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Mental Health

How I Taught Myself to Recover

Living in an abusive household my entire life was a curse built upon the idealized image of a perfect family.

There is nothing that prepares you for the tribulations of learning that things had never been as you had perceived them to be when you were young and naive.

Nothing that satiates the pain of not just finding out the biggest family secret, but finding it through monthly mental breakdowns and severe anxiety and depression.

When I was thirteen years old I discovered a word that struck every cord in my body. Narcissist

“A person who has an excessive interest in or admiration of themselves.” (Webster)

My mother, the woman who endlessly stated that she put no one above herself, I realized fit every single textbook parental narcissistic trait perfectly.

My mother had once told me that she thought a demon must’ve taken her child, because there was no way I could’ve been. I was ten.

My mother had once held me down on the couch and dug her nails into my wrists after I had said I didn’t want to get up to feed the animals yet, and then acted deranged as I begged for her to let me go. I was eleven.

My mother had once told me that the only reason my friends invited me to the movie theater was because they pitied me. I was fifteen.

When I was sixteen, I confessed I needed mental help. I begged her to listen to me, convinced I was going insane. I was deep into suicidal ideation, and I just wanted answers.

I later heard, as I was walking through the hall, my mother discussing this with my sister.

She mocked me, putting on a show of my mental breakdown that I had trusted she wouldn’t judge me for. Her and my sister laughed.

And in typical narcissist fashion, she denied this and gaslighted me into submission once again.

After months of endless mental breakdowns and severe bouts of (then undiagnosed) depression I began to see through the makeup that my family had put over their personalities and my childhood.

I had found the connection to my pain, and it was the very thing that was supposed to make it all hurt less. My mother. My family. My home itself.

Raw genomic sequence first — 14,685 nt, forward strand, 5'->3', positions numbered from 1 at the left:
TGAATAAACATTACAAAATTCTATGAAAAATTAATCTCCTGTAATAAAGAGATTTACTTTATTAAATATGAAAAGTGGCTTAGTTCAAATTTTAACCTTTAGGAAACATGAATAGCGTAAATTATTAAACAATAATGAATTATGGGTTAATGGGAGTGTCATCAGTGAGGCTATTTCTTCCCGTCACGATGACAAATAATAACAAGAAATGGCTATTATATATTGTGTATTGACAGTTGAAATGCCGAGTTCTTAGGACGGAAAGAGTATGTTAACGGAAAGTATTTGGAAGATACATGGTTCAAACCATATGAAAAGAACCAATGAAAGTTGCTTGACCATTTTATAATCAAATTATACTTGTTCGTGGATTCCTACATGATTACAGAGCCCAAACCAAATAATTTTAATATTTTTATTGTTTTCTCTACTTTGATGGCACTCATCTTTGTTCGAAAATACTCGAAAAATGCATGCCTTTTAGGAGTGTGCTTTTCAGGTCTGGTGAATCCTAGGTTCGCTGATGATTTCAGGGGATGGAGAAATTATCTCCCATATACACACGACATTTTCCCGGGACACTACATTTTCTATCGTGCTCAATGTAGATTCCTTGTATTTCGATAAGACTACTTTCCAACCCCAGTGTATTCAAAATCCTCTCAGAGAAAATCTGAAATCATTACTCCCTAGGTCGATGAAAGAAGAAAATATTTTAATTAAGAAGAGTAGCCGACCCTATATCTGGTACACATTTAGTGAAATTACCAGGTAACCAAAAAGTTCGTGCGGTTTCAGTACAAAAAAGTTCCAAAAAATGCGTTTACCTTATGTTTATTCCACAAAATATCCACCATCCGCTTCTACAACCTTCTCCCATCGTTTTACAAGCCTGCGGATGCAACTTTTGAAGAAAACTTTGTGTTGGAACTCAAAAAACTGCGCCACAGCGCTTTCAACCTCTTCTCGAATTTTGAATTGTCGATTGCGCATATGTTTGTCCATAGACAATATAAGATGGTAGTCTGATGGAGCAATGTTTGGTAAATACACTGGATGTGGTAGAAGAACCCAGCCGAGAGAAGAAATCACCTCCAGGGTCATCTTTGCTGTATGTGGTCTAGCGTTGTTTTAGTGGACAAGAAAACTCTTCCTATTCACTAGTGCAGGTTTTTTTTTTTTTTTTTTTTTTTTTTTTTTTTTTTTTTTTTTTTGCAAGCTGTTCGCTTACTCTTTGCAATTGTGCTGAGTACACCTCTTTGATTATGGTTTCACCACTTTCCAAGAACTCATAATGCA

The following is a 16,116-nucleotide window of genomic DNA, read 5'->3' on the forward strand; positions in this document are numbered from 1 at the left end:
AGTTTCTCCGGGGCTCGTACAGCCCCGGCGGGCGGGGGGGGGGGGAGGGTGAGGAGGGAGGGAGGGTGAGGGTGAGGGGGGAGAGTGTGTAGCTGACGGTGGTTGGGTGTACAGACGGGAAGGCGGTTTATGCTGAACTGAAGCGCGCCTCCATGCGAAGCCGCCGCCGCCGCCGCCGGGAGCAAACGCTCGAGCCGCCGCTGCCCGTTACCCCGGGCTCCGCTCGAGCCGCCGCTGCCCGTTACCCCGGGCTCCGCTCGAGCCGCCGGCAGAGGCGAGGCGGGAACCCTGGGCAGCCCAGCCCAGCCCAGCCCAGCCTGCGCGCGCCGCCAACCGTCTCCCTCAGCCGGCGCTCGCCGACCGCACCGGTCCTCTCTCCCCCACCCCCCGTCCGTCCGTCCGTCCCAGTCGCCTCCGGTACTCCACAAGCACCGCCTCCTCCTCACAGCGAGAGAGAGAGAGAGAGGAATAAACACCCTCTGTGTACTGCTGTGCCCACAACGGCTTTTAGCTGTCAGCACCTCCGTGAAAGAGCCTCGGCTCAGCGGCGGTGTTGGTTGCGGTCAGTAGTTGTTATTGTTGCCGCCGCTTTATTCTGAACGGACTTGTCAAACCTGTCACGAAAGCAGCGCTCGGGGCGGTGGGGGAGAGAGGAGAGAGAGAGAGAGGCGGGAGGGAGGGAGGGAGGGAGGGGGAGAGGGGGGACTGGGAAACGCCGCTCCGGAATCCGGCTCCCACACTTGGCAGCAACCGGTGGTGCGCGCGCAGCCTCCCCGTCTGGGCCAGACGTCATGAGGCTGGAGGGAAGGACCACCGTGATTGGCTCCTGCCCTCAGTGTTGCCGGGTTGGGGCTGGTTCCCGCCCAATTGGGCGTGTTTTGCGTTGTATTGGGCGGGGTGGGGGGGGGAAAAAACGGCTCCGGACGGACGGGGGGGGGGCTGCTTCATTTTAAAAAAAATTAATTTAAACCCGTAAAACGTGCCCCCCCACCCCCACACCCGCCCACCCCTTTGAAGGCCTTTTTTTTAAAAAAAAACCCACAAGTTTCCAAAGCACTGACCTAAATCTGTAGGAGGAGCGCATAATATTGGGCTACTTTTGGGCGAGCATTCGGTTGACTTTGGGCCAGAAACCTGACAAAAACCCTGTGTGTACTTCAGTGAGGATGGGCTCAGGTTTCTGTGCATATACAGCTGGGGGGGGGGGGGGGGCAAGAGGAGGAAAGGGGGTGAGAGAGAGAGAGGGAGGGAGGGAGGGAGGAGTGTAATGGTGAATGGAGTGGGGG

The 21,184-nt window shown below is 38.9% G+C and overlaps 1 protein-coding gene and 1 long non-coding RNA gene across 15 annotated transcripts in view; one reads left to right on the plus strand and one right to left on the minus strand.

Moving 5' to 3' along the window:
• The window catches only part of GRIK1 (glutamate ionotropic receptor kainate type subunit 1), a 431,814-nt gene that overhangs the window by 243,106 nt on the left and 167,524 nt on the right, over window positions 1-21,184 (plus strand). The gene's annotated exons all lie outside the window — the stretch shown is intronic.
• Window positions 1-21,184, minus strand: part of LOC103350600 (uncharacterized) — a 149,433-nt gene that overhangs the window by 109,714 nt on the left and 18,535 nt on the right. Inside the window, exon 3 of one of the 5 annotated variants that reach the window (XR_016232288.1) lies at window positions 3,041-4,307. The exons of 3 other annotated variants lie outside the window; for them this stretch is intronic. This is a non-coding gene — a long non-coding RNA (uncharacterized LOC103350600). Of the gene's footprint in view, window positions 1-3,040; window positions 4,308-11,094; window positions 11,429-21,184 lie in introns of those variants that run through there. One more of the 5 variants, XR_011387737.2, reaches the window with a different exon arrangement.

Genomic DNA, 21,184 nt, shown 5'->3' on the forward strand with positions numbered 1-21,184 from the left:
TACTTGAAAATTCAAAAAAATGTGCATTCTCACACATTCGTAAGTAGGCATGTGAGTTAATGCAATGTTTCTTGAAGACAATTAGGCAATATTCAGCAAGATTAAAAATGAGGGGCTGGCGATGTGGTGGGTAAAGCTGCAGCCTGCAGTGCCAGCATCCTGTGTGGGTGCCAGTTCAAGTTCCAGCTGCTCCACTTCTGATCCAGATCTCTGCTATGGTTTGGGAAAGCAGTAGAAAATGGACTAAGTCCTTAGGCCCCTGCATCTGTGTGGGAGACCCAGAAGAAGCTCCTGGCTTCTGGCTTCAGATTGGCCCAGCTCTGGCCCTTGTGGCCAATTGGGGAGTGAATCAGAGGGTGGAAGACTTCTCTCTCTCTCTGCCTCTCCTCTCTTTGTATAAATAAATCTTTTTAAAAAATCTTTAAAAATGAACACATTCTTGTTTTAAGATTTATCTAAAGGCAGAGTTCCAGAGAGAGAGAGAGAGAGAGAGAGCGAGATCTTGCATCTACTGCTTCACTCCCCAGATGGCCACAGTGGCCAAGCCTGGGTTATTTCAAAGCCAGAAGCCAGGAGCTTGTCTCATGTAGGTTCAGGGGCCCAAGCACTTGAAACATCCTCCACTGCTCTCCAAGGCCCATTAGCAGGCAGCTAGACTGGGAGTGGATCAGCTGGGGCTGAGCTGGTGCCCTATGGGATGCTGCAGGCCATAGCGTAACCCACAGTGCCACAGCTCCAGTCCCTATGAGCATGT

I began to recover memories after obsessing over this newfound discovery of the word narcissist.

Very personal memories that revealed very private truths that no one outside of my family would ever know about.

Not my grandparents, not my cousin, not my friends, not the kind teachers that complimented my family on our closeness and compassion.

It would be a secret.

But secrets have a way of being forced up to the surface the harder you try to push them down. And silence is fodder for the one who perceives themselves to be in control of you. 

So, I decided when I was sixteen that I had a mission and there was a purpose for what I had gone through.

I was passionate about stories, about people and love and true human nature.

I was done with the narcissism that exuded from my controlling, over bearing mother and the enabler my dad had become.

I discovered this through months of agony, where I had to confront my emotions every day. I was on the verge of suicide with every passing hour, and in October of 2016, I made a weak attempt to satisfy my depression.

I stood outside of my shower holding a sharp object, intending to harm myself and then sink into the water. I even thought of it as revenge, as this occurred after my mother had made me feel less than human for making a very minor mistake.

I remember very clearly snapping out of it, the tears stopped and my throat felt less tight. I realized, funnily enough, that I didn’t want to die naked.

And somehow that ended up sticking with me. I had injured myself that night, trying to work my way up to suicide, and I have the scars to prove it.

But I realized that day that I didn’t want to die, I wanted the chance to live free of my broken family and free of my hurt.

I made my hurt a weapon and I wrote, for hours, every day new poetry after every panic and anxiety attack and every hurtful word from my parents, I turned my self-hatred, my guilt, my suffering, into poetry.

It was a curse that I ever had to go through this hell in the first place, but it was also a very human blessing.

I found parts of myself that were truly magical. I could heal myself through my own creativity and imagination. I believed in myself. For the first time in years I could look at myself and see a woman who was stronger than her past.

Who wrote herself a new future with every line, with every word, with every single furiously typed letter. 

I realize every day what it takes to be alive. It takes hurt. It takes resilience. It takes trusting yourself and trusting time. It takes hard work and it takes creative outlets. It takes you.

Without me, I wouldn’t be here.

Without you, you wouldn’t be here.

It’s such a simple thought and it is such a simple thing to say, but the love you have in your life that is exuded by your friends and even your family, well, it wouldn’t be there without you.

Like this post? View similar content here: Lessons From A Recovering “I’m Not Good Enough” Addict

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by ajremarks

My name is A.J Riley and I am passionate about empowering women, LGBT+ and people in general to share their stories and be able to relate to instances in my own. I have won multiple small awards for my fiction and non-fiction works and am working on becoming employed with a career in journalism, editing, and publishing.

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